Option 3: Divide the dough in half and put it into two well-greased bread/loaf pans.  Full disclosure – I’ve never done it this way so you’ll have to do your own experimenting to perfect this.  I’m just including it as an option if you don’t have a Dutch oven. 

For all three options: Allow to rise for several hours until it’s almost to the top of the Dutch oven. This rising time will vary widely depending on the temperature of your dough and the air temperature in your house.  Generally speaking, I make the dough around 8 in the morning and am usually baking it by 4:00 or 5:00 in the evening.  In the winter, it may take up to 12 hours or so.  And no, as you may have noticed, there is not a second rise/shaping/proofing.  This is the beauty of this recipe.  You knead it, put it into pans, let it rise until it’s tall enough, and bake it.  You can certainly leave your house for hours while it’s baking so the timing is flexible as well.  As I said, it’s ultra-easy!

007 (800x533)After probably 3-4 hours of rising, it finally starts to look like it will turn into bread.

Mine generally rises until it’s close to 2-3 inches from the top of the pan.  When it looks tall enough (this is the experimentation part), very carefully, without jarring, put it into your oven.

Bake in a preheated 400 degree oven for 40-45 minutes until it’s nicely browned.  If you have a thermometer, I think it’s supposed to bake until the internal temperature reaches 190-210 degrees F but I never bother checking.  Dump it out (usually it falls right out but sometimes it sticks and then I have to pry it out with a wooden spoon.  I haven’t figured out why this happens.)

008 (800x533) (3)what it looks like when baked the lazy way (option 1), ugly but still delicious (and this particularly loaf = a bit over-baked)

113 (800x534)what it looks like when baked the lazy way (option 2) and also baked closer to the right shade of brown.  I let this one over-rise a bit so you can see that it fell a smidge on the right side, probably because I bumped it as I was putting it in the oven. Oh well!  It’s still delicious with butter! 🙂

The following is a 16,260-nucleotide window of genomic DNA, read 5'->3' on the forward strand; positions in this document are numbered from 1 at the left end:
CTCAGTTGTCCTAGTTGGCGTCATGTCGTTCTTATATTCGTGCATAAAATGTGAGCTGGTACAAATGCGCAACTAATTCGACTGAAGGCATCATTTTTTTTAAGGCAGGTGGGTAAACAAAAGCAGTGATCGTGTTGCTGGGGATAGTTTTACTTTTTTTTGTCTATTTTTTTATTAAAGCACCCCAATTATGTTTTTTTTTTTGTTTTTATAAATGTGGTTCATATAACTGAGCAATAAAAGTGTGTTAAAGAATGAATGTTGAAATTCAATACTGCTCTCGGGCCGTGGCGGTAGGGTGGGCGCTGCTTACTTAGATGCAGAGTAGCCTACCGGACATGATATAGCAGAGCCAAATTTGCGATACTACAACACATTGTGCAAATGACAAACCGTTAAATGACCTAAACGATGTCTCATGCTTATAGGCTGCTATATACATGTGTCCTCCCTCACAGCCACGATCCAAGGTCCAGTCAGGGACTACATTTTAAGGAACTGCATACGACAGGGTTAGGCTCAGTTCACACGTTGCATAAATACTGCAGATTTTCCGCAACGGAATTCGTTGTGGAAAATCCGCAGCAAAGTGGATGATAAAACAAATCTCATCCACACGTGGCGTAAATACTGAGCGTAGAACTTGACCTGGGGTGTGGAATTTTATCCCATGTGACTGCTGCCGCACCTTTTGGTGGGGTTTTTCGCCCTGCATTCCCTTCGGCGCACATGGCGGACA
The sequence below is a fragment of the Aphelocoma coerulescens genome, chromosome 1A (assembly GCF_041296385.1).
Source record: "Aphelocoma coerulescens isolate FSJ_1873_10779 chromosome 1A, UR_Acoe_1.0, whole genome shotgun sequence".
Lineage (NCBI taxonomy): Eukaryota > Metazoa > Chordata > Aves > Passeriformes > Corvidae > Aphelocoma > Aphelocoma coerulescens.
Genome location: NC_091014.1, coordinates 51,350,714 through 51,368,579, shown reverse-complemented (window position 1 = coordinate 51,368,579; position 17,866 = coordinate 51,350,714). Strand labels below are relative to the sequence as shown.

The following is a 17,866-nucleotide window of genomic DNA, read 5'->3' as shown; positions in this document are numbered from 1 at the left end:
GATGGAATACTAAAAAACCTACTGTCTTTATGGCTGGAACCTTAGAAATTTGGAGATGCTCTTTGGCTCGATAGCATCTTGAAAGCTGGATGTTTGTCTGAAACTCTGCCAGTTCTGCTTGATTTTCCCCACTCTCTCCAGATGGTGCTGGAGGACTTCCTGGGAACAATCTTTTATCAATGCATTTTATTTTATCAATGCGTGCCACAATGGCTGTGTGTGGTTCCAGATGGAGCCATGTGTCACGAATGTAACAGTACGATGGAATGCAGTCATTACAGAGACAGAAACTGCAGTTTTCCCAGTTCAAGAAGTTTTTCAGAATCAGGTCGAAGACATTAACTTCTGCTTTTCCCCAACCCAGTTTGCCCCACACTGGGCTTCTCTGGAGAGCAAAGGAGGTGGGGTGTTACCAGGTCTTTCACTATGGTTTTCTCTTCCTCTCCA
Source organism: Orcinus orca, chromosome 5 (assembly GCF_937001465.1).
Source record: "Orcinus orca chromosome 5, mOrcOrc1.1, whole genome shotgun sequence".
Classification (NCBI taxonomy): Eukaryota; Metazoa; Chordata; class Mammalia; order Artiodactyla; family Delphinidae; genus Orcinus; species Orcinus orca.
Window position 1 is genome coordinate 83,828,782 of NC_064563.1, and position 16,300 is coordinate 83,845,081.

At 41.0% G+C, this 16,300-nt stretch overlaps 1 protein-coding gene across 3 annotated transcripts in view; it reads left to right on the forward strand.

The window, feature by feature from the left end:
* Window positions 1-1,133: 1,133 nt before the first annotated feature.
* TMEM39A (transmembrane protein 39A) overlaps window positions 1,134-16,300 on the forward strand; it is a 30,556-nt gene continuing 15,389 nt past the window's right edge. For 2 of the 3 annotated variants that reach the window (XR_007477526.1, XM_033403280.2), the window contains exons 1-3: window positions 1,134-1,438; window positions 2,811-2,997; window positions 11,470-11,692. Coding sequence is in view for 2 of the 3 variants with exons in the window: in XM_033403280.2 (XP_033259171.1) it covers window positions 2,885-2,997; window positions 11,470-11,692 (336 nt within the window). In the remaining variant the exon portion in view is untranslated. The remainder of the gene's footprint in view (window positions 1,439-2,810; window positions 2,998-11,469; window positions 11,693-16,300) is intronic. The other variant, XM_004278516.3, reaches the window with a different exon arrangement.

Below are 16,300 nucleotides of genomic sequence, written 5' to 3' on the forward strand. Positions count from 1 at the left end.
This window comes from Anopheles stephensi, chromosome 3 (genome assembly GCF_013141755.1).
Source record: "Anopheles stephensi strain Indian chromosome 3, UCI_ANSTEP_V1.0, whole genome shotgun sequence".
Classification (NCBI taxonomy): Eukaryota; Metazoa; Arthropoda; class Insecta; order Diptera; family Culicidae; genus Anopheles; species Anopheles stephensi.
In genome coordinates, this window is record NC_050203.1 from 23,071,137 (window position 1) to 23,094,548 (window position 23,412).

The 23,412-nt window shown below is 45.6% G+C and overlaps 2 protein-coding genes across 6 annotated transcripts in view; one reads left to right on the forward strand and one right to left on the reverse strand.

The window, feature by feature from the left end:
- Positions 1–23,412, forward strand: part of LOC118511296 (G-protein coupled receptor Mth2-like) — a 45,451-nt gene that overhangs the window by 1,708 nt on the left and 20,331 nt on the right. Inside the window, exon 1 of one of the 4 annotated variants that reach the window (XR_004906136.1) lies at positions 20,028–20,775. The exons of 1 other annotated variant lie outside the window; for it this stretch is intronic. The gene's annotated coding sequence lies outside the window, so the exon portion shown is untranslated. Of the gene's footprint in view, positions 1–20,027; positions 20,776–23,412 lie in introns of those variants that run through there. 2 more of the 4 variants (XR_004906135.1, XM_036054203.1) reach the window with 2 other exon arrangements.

Step 4: Cut It. (It’s a bit trickier than it seems.)

This is probably a flaw of this method of baking (in a circular Dutch oven) but the slices end up being many different sizes.  I like it because I give the smaller pieces to the kids and the larger pieces to the adults.  If this will annoy you, you may want to choose the loaf pan route.

Let the bread cool completely before cutting.  Cut the round loaf in half.

009 (800x533) (2)

Then, working with one half circle at a time, slice the bread.  I prefer thin slices because I like my butter to bread ratio to be higher on the butter side! For this bread, I don’t use my bread knife.  Instead, I use our meat carver.  The angled tip on the end makes it easier to cut through the bottom crust.  So try a couple different knives if you’re finding that your bread knife isn’t working well enough.

011 (800x533)

Let me know if you try baking this!


Our Dutch oven is a Calphalon, which is fine, but they don’t appear to make it any more.  Cooks’ Illustrated recommends this Lodge Cast Iron Dutch Oven.  Make sure to look through the colors.  Some of them are much cheaper than others.  If you don’t mind emerald green, you can save yourself a few bucks!

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3 Responses to Recipe: Ultra-Easy 100% Whole Wheat Sourdough Bread

  1. Pingback: Why Sourdough? Why Soaked? Why Even Bother? | Salmon and Souvlaki

  2. Pingback: Caution: Disastrous Results Ahead | Salmon and Souvlaki

  3. Pingback: I Promise My Sourdough Recipes Taste Better Than This | Salmon and Souvlaki